Haroun and the Sea of Stories

by Salman Rushdie

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Last Updated September 5, 2023.

Both the public and critics were surprised when Salman Rushdie followed The Satanic Verses with a children’s book. Fundamentalists had condemned the earlier novel, and the related death threats caused Rushdie to go into hiding. He found it difficult to write under such circumstances, which also sparked widespread reflection on freedom of speech and religion. The large question of speaking truth to power is at the center of Haroun and the Sea of Stories. Multiple layers of creativity emerge in a story crafted to be accessible to children and, at the same time, to bring them the message of the crucial role of storytelling. The ominous effects of silencing any writer are conveyed through a personal story to which a child could relate, the separation of their parents. Haroun’s initial dilemma is that he is left with his father, Rashid, when his mother abandons the family, but his father’s grief partly destroys his storytelling ability. Ironically, he can speak only the truth. Haroun at first does not understand this as a disadvantage, because he wonders at the usefulness of fiction; he wisely asks who needs things that are not true.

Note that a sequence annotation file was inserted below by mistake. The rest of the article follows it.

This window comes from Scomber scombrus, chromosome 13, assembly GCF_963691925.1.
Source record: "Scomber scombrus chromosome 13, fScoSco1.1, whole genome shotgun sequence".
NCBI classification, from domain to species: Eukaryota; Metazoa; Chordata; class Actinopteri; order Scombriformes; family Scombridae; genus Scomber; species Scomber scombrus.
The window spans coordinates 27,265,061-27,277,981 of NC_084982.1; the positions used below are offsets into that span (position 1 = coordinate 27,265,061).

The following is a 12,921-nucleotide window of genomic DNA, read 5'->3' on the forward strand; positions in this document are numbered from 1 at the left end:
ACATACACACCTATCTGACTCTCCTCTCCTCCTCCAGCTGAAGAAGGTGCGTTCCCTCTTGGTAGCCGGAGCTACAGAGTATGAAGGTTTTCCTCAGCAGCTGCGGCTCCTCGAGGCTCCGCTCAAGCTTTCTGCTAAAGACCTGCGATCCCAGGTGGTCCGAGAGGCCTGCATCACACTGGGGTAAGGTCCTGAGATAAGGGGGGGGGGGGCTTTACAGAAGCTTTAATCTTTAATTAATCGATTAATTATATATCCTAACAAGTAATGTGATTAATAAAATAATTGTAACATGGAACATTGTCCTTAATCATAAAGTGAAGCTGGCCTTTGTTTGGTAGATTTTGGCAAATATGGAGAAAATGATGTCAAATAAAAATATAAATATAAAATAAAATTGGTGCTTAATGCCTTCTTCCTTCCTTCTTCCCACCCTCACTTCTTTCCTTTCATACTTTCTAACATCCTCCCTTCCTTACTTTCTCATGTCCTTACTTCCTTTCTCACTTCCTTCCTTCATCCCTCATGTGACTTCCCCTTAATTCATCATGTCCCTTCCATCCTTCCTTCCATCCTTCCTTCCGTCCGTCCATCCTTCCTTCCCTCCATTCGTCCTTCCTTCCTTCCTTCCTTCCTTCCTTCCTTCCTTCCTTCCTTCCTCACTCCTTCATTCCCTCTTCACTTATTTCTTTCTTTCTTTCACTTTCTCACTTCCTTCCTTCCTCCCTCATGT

Rushdie combines aspects of multiple genres, drawing heavily on the Western satirical tradition that uses the children’s book guise, with a considerable debt to Lewis Carroll. Haroun and Rashid enter a kind of wonderland as they search for a way to restore Rashid’s storytelling powers. The places and adventures they have are connected to real locations and political developments. The author also draws on the rich storytelling traditions of his own cultural background, including Scheherazade’s acts of personal salvation through storytelling; they travel on a boat called Arabian Nights Plus One. Connecting specifically with the Indian subcontinent, Rushdie directly references a classical Indian story cycle, known since the eleventh century, titled The Ocean of the Streams of Story (Kathasaritsagara). Pulling together elements of diverse traditions, Rushdie emphasizes the universality of his theme.

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